US 3842517 A
The apparatus is in the form of a box-shaped enclosure having a predetermined circuit diagram including test points illustrated on the front thereof and containing the actual wired circuit therein. The box is completely closed except for a backdoor which may be unlocked to provide access to a switch array which in turn connects to various points in the circuit. In their normal position, the switches of the switch array permit proper operation of the circuit, but any one or more switches may be moved to their fault position for introducing a fault condition into the circuit, such as a shorting of a resistor or an opening of a capacitor.
Description (OCR text may contain errors)
United States Patent 1 La Chance 1 Oct. 22, 1974 ELECTRONIC TRAINING & DIAGNOSING APPARATUS  Inventor: Gerard B. La Chance, 35 McClure Pl., Fall River, Mass. 02720  Filed: Jan. 29, 1973  Appl. No.: 327,740
 US. Cl 35/19 A  Int. Cl. G09b 23/18  Field of Search 35/10, 19 R, 19 A, 13
 References Cited UNITED STATES PATENTS 3,043,022 7/1962 Crews et a1. 35/19 A 3.340.620 9/1967 Meade 3,363,333 1/1968 Alcxander..... 3.656.242 4/1972 Atkinson 35/19 A Primary ExaminerWm. H. Grieb Assistant ExaminerVance Y. Hum
 ABSTRACT The apparatus is in the form of a box-shaped enclosure having a predetermined circuit diagram including test points illustrated on the front thereof and contain- 1 ing the actual wired circuit therein. The box is completely closed except for a backdoor which may be unlocked to provide access to a switch array which in turn connects to various points in the circuit. ln their normal position, the switches of the switch array permit proper operation of the circuit, but any one or more switches may be moved to their fault position for introducing a fault condition into the circuit, such as a shorting of a resistor or an opening of a capacitor.
1 Claim, 9 Drawing Figures PAIENTEB BET 2 2 I914 :14 T il l .3
SllEi-IZUZ ELECTRONIC TRAINING & DIAGNOSING APPARATUS FIELD OF THE INVENTION The present invention relates in general to an electronic training and diagnosing apparatus, and more particularly, to a troubleshooting apparatus preferably for use as a training aid for students wherein an instructor can introduce certain predetermined fault conditions into a known circuit; the student being faced with the task of measuring or monitoring certain parameters of or associated with the circuit to diagnose the introduced fault or trouble.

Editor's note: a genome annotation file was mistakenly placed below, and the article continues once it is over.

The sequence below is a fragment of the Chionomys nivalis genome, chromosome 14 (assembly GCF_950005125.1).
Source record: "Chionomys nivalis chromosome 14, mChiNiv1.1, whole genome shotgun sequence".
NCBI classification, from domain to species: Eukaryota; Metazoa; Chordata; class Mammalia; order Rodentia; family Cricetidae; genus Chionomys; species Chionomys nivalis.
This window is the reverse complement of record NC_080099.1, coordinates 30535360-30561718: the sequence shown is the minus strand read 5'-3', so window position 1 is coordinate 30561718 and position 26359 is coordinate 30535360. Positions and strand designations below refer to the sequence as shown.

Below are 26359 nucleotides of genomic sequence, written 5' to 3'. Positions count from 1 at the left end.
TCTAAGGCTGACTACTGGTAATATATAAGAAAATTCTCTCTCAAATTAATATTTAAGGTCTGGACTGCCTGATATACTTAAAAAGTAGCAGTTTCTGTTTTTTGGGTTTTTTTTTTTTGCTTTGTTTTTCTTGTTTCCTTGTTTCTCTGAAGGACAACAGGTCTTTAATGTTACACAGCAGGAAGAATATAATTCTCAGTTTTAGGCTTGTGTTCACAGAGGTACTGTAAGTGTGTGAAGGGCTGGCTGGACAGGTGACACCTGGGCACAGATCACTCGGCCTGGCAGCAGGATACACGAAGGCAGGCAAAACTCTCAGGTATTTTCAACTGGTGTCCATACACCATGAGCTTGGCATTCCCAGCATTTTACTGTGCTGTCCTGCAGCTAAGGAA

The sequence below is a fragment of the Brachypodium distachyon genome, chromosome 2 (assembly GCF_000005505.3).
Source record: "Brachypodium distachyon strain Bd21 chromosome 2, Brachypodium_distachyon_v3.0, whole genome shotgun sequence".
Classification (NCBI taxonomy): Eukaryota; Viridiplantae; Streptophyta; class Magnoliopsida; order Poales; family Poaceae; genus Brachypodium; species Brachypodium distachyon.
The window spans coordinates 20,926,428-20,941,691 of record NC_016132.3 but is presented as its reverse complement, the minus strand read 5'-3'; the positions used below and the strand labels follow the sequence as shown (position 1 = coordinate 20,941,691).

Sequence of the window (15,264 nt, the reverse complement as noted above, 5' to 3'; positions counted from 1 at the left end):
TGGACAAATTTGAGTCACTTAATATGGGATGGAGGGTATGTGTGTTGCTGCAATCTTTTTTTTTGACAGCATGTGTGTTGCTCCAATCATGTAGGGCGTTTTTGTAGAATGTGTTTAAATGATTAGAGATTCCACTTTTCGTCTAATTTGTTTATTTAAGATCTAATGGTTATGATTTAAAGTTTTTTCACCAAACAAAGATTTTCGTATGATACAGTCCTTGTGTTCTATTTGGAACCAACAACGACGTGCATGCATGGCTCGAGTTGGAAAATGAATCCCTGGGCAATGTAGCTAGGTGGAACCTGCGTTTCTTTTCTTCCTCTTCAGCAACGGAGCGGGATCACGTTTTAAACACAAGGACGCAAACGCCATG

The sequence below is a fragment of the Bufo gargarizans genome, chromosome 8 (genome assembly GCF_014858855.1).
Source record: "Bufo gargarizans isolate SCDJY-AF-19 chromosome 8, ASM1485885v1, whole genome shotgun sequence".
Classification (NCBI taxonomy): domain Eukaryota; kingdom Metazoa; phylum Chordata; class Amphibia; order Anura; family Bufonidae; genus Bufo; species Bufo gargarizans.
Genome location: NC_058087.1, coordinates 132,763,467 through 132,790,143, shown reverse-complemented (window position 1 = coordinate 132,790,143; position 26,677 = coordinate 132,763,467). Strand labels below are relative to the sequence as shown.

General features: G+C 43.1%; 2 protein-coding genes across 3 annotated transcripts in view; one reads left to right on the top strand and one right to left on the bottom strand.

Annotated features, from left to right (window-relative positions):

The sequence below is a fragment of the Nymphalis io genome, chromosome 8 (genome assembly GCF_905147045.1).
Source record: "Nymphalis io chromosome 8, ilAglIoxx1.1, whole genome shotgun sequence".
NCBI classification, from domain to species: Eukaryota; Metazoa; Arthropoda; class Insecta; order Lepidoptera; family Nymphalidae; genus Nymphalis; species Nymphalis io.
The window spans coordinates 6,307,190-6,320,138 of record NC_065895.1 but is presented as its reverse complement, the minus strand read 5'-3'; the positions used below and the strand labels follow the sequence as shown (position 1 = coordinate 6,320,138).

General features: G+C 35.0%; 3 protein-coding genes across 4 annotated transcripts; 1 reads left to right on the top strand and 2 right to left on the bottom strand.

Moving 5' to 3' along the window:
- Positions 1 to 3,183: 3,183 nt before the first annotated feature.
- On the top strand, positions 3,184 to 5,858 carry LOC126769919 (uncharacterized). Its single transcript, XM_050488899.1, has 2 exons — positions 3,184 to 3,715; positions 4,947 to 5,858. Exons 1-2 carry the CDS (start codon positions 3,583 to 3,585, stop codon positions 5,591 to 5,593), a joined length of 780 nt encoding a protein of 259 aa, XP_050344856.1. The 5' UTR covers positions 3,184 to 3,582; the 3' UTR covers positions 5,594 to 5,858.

BACKGROUND & OBJECTS OF THE INVENTION Typical prior art patents include US. Pat. Nos. 3,043,022; 3,071,876; and 3,152,405. The device shown in US. Pat. No. 3,043,022, foi example, in-
cludes a number of electronic components which may be interconnected and has a wiring diagram formed on the face of the device. The instructor may insert jumpers for creating fault conditions and which are concealed from the student. It is usually difficult and time consuming for the instructor to properly prepare the device for the students use. Also, the types of fault conditions than can be introduced are usually limited to shorting components.
Accordingly, it is an object of the present invention to provide an improved electronic training and diagnosing apparatus wherein the proper predetermined fault conditions can be readily established by the instructor without the necessity of interconnecting jumpers.
Another object of the present invention is to provide an apparatus in accordance with the preceding object wherein there is provided a plurality of switching means each'connected to different points of a test circuit and being selectively operated by the instructor to introduce different fault conditions into the circuit. These fault conditions can be introduced simultaneously or concurrently.
A further object of the present invention is to provide an electronic training and diagnosing apparatus having an access door to the switching means, means for locking the access door and a wiring diagram formed on the face of the apparatus and depicting the actual wired circuit within the apparatus. Normally, the circuit is a conventional circuit such as an amplifier circuit and when all of the switching means are in their normal position the circuit is properly operable.
Still another object of the present invention is to provide a plurality of test points associated with the circuit diagram for testing different points in the circuit and including means for measuring the total current drawn by the circuit.
Still a further object of the present invention is to provide an electronic training and diagnosing apparatus wherein many different types of fault conditions can be established by the instructor including short circuits, open circuit, introduction of leakage, and introduction of different predetermined resistive or capacitive values.
SUMMARY OF THE INVENTION To accomplish the foregoing and other objects of this invention, there is provided an electronic diagnostic apparatus which comprises an enclosure having a face wall, a plurality of electronic components interconnected to form a useful circuit, a switch array including a plurality of switches disposed within the enclosure and means interconnecting each switch to at least one of the components of the circuit. In order to provide access to the switch array which is disposed inthe enclosure, a door or the like, is provided preferably at the back of the enclosure. A lock is associated with this door so that the student cannot discover the positions of the switches. The electronic circuit is usually a conventional circuit such as an amplifier and a schematic diagram of the circuit is formed on the face wall of the enclosure. Test receptacles are associated with predetermined points of the circuit for measuring or monitoring predetermined parameters associated with the circuit. Each of the switches has at least two positions. When the switch is in its normal position that switch creates no fault condition and when it is moved to its alternate position a fault condition is introduced into the circuit. I